Category Archives: hiking

Outback Australia, one step at a time

2017-05-26 09.49.20The trail never ends, last week was 8 days walking around Uluru, through Kata Tjuta and along sections of the Larapinta Trail in the West MacDonnell Ranges in central Australia. Sleeping in tents or in a swag under starlit skies impossible to comprehend or describe. Campfires at night with wonderful food, drink and company.

2017-05-23 18.33.08

2017-05-18 10.41.27 HDR
and beauty wherever one looks – rock or water, harsh or gentle in nature.
2017-05-21 13.37.33Sunsets and sunrises
2017-05-25 07.09.40and the iconic, sacred rock
2017-05-17 18.01.46in ever changing colours, especially the red we all know and love.
2017-05-18 07.25.13and looking down from the summit of Mount Sonder, a 3 hour night time ascent with head lamps.
2017-05-25 07.18.35
A wonderful time of reflection in desert silence, no phones, no distractions.
and an ever-growing appreciation of the 40,000 year old civilization which inhabited and managed this land.
Where next? Scotland in July, for ‘something completely different’, but where next
in Australia? That path is unknown.

A surprising response from an editor

Six weeks ago I sent my novel ms to 3 publishers. I had low expectations of success given the small number of novels published annually in Australia and the tidal wave of unsolicited manuscript submissions washing up weekly on editors’ desks. Nor did I expect any feedback since publishers’ websites sternly enjoin ‘no feedback will be given’ and ‘silence equals rejection’. Let’s add the fact that I had no idea if my writing was good, bad or ho hum who cares?

Imagine my surprise to receive feedback from one editor . Alas, not feedback saying this is the most brilliant piece we have ever seen and we’re publishing it unchanged in a print run of 1,000,000, film rights already being auctioned. Quite the opposite. As a work of fiction it requires more work and they are not interested. So far, so depressing. I keep reading.

They love the ‘compelling sense of place’ and the ‘very strong travel narrative’ – you may recall my story is set on the Camino in Spain and France – and suggest I focus on that in the short term, perhaps placing articles in travel magazines, perhaps as a stand alone travel book. Well, knock me down with the proverbial feather. I love quality travel narrative ranging from the classics of the 19th and early 20th century to contemporary travellers/commentators/writers and am no snob who believes fiction is inherently superior to travel narratives.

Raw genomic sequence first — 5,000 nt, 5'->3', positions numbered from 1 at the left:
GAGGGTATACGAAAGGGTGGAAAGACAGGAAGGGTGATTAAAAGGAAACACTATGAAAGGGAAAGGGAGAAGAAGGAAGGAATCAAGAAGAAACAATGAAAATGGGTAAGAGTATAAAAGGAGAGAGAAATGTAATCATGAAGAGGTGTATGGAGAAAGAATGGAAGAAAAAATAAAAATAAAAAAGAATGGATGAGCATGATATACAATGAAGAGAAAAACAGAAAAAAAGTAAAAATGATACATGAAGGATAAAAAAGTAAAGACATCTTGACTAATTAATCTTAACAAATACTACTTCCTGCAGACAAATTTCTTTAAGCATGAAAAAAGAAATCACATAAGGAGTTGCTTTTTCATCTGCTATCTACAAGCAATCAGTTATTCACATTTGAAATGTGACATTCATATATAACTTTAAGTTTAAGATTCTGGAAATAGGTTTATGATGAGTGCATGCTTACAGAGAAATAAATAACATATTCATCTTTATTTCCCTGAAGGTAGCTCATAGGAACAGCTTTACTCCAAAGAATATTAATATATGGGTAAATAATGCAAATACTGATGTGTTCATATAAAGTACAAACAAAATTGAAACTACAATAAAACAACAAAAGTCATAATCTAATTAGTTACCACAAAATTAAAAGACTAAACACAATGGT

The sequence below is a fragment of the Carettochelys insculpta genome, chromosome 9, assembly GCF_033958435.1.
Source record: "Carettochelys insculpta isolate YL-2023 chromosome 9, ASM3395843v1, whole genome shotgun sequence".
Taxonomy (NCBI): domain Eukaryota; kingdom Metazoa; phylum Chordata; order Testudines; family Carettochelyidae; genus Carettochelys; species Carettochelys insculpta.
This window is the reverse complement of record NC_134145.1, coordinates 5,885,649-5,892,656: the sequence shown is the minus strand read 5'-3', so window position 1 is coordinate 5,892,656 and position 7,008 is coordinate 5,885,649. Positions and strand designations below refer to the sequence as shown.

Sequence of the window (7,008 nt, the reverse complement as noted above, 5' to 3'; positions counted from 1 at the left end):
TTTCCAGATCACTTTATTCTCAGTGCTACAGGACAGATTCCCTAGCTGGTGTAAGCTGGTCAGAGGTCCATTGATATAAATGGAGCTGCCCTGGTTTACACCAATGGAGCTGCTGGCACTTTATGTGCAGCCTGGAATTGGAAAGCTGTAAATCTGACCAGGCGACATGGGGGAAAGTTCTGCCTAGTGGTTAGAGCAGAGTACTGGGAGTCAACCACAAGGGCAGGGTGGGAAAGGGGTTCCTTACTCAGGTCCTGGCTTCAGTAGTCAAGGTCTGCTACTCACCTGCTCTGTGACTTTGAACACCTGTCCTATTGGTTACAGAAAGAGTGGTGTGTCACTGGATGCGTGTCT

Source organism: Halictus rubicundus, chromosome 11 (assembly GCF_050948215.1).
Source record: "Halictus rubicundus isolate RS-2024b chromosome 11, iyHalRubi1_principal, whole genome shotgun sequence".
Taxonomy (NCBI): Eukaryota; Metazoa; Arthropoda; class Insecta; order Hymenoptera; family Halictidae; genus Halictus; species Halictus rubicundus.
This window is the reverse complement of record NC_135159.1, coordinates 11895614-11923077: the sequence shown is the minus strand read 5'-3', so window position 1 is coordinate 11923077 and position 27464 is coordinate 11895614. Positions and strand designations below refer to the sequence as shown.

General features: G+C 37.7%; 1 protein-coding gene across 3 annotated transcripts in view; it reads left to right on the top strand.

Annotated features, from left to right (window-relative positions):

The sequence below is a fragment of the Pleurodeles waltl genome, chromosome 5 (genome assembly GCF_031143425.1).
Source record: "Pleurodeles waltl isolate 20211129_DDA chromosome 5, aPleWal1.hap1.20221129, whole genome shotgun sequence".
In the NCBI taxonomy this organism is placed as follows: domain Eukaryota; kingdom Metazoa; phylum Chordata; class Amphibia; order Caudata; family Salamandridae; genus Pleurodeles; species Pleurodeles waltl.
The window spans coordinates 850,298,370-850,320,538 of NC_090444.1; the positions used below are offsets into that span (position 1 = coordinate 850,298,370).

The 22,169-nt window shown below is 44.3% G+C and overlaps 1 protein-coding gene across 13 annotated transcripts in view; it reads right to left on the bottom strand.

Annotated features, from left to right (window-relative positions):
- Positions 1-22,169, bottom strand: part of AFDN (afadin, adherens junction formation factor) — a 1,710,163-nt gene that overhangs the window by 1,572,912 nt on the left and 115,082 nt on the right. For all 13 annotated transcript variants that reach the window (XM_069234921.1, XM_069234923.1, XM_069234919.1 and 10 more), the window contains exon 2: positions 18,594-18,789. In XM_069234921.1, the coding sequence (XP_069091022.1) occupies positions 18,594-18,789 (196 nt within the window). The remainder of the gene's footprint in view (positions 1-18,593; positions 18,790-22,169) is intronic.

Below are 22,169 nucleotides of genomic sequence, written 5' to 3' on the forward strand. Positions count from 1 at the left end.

Anyway, it is early days and only 3 publishers, however, it does give me food for thought [sorry for the unimaginative cliché] as this blog began life as a story of hiking and writing and maybe that will be my path again after a detour into the land of fiction. Not that I am giving up on fiction, perhaps this story needs a breather though. It is my first effort, I have learned a lot and cliché alert number two, you have to know when to hold and when to fold.

I have experienced three dramatic turns in my life in the last year and this could be number four.

Watch this space…

 

An island stroll

Tomorrow I fly to Adelaide to commence a 6 day hike on Kangaroo Island, Australia’s third largest island, situated off the South Australian Coast and fronting the Great Southern Ocean.

It is a gentle walk, the longest day is only 18 kilometres and not at all like the long walks I have done and have planned.

But…

Staying in a lighthouse – yes

44_Cape_du_Couedic_Lighthouse_Kangaroo_Island_reg

Staying in lighthouse cottages – yes

Mingling with penguins, sea-lions, goannas, kangaroos, echidnas etc – yes

sea lions

Seeing rare Australian native birds – yes

Spectacular cliff top walks and scenery – yes

cape borda

Wandering in the sunshine – yes.

The stars at night, crystal clear far from city pollution, peering into infinity – yes.

‘What’s not to like’, as we say down under [and possibly elsewhere].

In the meantime I continue to ponder doing the Via Francigena in 2016, a hike of 950 kilometres from Saint Bernard’s Pass to Rome. I have learned that the Pope has declared 2016 a jubilee year for the Catholic Church.

I have zero interest in religion, however, I am informed that the jubilee year declaration will lead to an influx of people/pilgrims to Italy [and higher prices] and the last thing I want is to be surrounded by hordes of people!

I know that the Camino Frances becomes even more crowded in jubilee years.

What do readers know of the possible impact of a jubilee year on the Via Francigena?

If I decide that the Via Francigena is ‘off’ for 2016, there are other enticing possibilities – the 88 temples pilgrimage in Japan, Jakobsweg in Switzerland/France and the temptation of hiking  in Scotland, about which I have heard so much.

I could do the first half of the Via Francigena from Canterbury to Saint Bernard’s Pass, but that one is less appealing. Mind you, it would certainly be solitary!

Either way I shall continue to learn Italian, a beautiful language and a fun class even if I do not walk there next year.

First world problems, I know.